"The economy of Bhutan is characterized by the predominance of people engaged in self-employment," reported the government's Planning Commission in 1989, "particularly those working their own land." Statistics available for the mid-1980s revealed that 87 percent of the working-age population was involved in agricultural work, another 3.4 percent in government services, 0.9 percent in business, 2 percent in "other" occupations, and 6.5 percent--mostly teenagers and young adults--that had no stated occupation. In the late 1980s, there was a serious shortage of indigenous nonagricultural labor and, in the government's view, an overabundance of foreign laborers. To carry out the construction of roads, hydropower plants, and other infrastructure development so important to modernization, the government, however, has had to depend upon foreign laborers. Low wages for laborers, ties to agricultural work, and a dispersed population led to the influx of migrant labor, estimated to have reached 100,000 Nepalese laborers from India in 1988.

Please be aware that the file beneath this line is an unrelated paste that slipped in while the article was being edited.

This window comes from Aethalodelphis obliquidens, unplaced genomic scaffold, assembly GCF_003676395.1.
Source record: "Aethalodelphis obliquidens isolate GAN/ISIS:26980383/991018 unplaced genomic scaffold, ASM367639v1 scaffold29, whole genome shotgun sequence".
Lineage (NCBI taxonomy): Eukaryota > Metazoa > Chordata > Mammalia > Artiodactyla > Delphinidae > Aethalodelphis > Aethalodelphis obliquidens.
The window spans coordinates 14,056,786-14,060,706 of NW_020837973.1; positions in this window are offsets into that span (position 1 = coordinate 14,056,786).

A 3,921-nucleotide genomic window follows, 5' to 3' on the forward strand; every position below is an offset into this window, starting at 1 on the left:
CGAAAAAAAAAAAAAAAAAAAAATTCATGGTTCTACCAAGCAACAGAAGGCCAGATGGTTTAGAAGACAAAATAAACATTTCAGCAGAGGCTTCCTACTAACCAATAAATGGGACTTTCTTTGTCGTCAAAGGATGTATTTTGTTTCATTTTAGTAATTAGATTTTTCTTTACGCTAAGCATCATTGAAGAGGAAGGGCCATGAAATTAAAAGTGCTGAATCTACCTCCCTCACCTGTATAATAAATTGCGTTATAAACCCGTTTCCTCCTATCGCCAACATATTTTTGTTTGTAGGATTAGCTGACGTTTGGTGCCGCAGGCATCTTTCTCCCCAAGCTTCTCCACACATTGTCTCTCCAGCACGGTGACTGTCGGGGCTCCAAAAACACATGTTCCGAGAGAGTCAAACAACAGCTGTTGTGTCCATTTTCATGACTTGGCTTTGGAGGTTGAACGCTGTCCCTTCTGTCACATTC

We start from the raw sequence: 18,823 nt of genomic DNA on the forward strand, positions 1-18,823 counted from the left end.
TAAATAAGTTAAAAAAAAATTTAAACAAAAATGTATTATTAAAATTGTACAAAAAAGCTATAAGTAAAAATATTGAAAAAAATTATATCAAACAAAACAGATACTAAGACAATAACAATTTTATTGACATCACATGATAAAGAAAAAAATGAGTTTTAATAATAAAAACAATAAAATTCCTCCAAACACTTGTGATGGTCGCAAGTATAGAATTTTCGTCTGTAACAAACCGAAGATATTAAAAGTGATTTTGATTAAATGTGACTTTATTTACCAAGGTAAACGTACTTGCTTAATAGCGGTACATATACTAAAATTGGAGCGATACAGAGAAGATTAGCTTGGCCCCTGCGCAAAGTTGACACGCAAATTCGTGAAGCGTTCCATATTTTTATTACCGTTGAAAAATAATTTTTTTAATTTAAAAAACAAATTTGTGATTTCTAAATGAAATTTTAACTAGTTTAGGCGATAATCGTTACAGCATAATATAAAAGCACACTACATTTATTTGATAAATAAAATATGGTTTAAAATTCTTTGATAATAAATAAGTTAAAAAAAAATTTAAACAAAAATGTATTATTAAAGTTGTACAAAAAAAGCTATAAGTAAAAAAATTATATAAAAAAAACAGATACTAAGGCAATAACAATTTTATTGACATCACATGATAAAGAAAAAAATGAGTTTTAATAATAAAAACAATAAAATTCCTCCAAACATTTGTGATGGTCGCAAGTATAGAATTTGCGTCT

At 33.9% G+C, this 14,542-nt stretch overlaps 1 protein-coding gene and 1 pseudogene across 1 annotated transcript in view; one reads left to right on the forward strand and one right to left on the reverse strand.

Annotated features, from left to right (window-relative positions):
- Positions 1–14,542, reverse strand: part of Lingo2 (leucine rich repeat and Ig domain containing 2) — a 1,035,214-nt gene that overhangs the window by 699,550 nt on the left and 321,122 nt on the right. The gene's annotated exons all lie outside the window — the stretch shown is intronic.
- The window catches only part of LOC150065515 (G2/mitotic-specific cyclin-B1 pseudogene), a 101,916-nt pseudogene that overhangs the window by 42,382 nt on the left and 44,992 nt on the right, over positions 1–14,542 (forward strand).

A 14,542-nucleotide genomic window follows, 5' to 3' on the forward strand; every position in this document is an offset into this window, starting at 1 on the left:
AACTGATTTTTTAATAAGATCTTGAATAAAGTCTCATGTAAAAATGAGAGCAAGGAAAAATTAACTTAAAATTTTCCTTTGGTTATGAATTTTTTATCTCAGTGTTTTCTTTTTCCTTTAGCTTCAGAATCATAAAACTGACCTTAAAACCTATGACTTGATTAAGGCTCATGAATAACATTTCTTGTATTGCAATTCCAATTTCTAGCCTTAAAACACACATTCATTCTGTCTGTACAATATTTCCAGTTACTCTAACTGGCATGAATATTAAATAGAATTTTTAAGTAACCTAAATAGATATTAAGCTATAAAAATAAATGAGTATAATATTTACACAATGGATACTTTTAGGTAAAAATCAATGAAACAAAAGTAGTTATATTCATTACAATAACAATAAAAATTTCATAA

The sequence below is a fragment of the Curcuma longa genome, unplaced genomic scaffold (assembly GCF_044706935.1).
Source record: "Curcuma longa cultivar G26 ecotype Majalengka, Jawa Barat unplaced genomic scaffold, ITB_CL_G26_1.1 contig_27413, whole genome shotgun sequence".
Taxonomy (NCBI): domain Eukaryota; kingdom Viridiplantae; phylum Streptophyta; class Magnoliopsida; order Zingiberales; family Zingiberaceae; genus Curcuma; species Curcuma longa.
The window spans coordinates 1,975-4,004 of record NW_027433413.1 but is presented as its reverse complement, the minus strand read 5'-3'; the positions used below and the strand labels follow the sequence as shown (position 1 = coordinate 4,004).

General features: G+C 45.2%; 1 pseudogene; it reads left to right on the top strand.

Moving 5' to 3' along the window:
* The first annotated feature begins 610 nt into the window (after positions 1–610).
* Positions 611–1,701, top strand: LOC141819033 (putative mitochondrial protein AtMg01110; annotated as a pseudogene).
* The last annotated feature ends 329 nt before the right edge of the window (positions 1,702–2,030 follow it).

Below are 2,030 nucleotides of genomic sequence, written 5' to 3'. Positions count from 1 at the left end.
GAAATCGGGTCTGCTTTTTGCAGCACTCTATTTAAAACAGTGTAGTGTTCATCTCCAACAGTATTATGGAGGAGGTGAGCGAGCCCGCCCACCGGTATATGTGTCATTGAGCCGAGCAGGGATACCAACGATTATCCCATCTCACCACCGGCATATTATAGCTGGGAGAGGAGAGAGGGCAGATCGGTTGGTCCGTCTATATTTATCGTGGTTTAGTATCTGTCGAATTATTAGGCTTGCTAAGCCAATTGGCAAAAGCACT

Foreign laborers in Bhutan increased during the 1980s, compelling the government to identify and expel the growing number of those without work permits. In a government crackdown starting in 1986, some 1,000 illegal foreigners were expelled. Most were Nepalese; Bangladeshis and Indians made up the balance. By 1988 the crackdown had reduced the number of foreign workers and provided opportunities for some 4,000 unemployed Bhutanese to join the work force.
Trade union activity was not legalized until 1991. There was no collective bargaining, and labor-related issues were nil in a society in which less than 1 percent of the population was involved in industrial work. Bhutan was not a member of the International Labour Organisation.
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